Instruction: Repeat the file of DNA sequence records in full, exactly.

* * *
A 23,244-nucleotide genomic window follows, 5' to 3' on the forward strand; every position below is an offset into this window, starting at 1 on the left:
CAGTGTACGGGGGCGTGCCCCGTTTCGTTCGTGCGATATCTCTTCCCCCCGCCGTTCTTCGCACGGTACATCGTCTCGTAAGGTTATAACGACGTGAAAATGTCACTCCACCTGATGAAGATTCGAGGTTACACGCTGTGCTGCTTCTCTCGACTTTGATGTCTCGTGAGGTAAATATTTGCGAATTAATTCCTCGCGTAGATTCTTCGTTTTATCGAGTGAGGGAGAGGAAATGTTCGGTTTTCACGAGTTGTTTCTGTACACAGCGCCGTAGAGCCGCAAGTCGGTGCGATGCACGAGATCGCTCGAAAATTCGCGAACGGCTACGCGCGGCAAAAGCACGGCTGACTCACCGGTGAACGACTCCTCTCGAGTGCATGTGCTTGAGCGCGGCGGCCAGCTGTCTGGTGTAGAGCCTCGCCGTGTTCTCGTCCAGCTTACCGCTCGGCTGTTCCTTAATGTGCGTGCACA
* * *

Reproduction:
A 23,244-nucleotide genomic window follows, 5' to 3' on the forward strand; every position below is an offset into this window, starting at 1 on the left:
CAGTGTACGGGGGCGTGCCCCGTTTCGTTCGTGCGATATCTCTTCCCCCCGCCGTTCTTCGCACGGTACATCGTCTCGTAAGGTTATAACGACGTGAAAATGTCACTCCACCTGATGAAGATTCGAGGTTACACGCTGTGCTGCTTCTCTCGACTTTGATGTCTCGTGAGGTAAATATTTGCGAATTAATTCCTCGCGTAGATTCTTCGTTTTATCGAGTGAGGGAGAGGAAATGTTCGGTTTTCACGAGTTGTTTCTGTACACAGCGCCGTAGAGCCGCAAGTCGGTGCGATGCACGAGATCGCTCGAAAATTCGCGAACGGCTACGCGCGGCAAAAGCACGGCTGACTCACCGGTGAACGACTCCTCTCGAGTGCATGTGCTTGAGCGCGGCGGCCAGCTGTCTGGTGTAGAGCCTCGCCGTGTTCTCGTCCAGCTTACCGCTCGGCTGTTCCTTAATGTGCGTGCACA